There is some thing wrong with the link for the PDF. It has not been possible for me to download it. Regarding Space and Perspective, it seems clear that a global perspective is basic, and that consciusness of our industrial, and other economic actions, have to be evaluated by all its impacts. The Space Exploration Perspective should bear in mind many different aspects. From cultural issues, to health impacts, to political and military considerations, to economic opportuniies and risks, to scientific and educational challenges. As far as the personal, individual perspective at space is regarded, it must be very challenging. As an airplane pilot and scuba diver I know how confusing it can be an environment that is not our own. At space it must be very especial. Talking with a partner at spacewalk, giving directions and position references must be so different from our every day experience. It would be especially interesting to learn about the protocols and recommendations for these referencing challenges.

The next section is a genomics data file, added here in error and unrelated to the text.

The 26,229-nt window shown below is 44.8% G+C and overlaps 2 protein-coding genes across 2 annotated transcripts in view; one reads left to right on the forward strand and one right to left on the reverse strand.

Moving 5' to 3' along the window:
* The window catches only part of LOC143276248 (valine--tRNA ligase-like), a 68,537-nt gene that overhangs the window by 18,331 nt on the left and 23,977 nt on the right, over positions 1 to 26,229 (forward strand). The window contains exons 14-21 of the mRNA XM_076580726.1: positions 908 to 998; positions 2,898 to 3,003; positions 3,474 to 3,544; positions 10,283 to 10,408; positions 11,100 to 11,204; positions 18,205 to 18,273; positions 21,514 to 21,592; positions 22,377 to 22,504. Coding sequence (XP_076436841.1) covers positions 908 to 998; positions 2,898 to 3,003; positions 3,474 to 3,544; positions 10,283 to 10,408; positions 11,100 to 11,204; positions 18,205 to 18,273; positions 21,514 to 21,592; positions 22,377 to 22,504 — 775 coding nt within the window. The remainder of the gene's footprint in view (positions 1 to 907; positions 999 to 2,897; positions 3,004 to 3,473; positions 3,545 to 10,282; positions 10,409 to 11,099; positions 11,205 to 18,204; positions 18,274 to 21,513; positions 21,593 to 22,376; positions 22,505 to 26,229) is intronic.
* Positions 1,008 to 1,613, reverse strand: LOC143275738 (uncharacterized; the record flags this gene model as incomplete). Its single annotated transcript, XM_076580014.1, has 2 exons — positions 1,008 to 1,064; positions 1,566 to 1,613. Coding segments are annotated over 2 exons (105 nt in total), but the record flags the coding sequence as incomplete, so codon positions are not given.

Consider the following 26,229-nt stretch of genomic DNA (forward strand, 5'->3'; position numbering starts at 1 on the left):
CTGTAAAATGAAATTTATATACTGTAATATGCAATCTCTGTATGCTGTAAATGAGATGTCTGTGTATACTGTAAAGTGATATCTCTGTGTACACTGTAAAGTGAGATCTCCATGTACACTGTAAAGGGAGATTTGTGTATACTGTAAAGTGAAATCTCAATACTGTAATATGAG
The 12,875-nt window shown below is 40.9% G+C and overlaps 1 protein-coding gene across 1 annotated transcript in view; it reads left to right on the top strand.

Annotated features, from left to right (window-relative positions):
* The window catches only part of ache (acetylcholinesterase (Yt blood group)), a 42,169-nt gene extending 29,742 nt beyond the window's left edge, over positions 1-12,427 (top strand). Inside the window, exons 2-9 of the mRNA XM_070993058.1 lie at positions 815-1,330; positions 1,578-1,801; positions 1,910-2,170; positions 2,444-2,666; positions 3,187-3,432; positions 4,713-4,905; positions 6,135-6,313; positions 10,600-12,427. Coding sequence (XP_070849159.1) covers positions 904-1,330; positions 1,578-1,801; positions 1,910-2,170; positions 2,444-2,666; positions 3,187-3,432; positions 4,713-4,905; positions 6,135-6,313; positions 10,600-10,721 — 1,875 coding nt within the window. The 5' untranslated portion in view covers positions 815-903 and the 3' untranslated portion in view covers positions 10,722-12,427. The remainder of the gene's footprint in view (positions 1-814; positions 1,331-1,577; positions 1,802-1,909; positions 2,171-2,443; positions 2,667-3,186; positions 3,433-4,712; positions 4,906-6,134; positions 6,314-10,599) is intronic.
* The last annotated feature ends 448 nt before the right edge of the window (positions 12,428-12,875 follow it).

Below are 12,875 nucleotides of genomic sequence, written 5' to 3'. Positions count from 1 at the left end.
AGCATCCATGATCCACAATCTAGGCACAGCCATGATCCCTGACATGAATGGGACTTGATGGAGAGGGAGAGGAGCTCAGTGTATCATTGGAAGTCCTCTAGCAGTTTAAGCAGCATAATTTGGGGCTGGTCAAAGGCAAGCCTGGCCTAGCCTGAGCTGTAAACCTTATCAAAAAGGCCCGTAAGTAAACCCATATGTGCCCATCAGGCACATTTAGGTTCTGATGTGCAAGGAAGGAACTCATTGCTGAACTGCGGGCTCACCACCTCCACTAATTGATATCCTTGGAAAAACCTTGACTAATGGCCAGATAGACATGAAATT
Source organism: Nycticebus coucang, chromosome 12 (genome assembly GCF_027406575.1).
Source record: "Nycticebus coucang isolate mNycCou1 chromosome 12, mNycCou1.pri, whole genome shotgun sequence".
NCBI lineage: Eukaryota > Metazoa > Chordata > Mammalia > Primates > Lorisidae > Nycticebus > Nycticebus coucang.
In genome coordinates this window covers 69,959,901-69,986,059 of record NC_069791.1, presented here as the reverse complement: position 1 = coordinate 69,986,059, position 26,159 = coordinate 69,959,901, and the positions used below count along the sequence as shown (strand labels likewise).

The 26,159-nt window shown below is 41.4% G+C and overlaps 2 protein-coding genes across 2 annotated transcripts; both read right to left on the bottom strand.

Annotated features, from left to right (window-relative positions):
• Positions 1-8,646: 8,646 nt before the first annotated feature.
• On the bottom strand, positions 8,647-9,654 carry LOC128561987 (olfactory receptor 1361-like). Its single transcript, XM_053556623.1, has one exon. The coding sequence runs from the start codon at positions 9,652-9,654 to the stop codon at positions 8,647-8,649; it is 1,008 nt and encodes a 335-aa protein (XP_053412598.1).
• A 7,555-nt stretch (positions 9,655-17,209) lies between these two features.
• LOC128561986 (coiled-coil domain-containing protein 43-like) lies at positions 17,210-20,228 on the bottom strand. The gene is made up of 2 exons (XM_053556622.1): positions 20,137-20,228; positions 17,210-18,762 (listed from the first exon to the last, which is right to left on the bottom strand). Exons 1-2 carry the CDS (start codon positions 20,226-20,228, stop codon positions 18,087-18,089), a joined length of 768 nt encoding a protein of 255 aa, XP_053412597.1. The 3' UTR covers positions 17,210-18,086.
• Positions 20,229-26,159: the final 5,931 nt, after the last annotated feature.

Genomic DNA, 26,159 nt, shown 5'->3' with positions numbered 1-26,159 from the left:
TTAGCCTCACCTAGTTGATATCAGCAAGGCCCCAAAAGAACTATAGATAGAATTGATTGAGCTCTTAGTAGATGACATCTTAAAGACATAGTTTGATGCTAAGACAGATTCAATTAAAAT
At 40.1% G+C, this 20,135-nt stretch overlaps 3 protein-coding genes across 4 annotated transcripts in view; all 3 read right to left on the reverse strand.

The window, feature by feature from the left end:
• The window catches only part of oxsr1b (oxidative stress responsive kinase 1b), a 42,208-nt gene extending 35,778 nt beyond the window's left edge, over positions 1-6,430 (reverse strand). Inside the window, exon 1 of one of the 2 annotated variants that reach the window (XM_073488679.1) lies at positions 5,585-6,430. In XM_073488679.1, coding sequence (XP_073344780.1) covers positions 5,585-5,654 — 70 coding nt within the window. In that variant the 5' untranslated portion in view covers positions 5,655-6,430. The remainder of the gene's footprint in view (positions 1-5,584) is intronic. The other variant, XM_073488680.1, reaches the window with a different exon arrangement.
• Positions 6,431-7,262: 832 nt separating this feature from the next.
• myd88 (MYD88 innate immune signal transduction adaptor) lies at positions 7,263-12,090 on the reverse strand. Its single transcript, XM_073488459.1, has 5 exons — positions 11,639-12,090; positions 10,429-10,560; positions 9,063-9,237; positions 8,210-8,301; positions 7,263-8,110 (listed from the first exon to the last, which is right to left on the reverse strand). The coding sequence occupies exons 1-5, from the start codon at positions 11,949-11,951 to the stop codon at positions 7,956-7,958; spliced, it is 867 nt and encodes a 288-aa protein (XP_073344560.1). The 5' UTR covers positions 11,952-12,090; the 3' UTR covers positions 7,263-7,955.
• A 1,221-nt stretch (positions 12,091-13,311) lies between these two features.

My favorite part of this lesson is remembering the people that helped to get you where you are. That's very important and having that perspective is very honorable. This speaks volume of your integrity. I also enjoy the laughter when you first get there. You did it! That moment to celebrate together as a team. I just love it.

Terry W.

I liked that reflection on finally arriving and being weightless - thinking back to all the people who were part of the journey to the point where you are just there, in that moment. Arrival must be awesome! Perspective IS everything! :) I also liked the idea that we are all part of the crew of the spaceship Earth (there are no passengers with free rides). WE are here with finite resources that we need to manage together, and that our individual actions, as with the crew in space, are responsible to each other for our mutual mission success.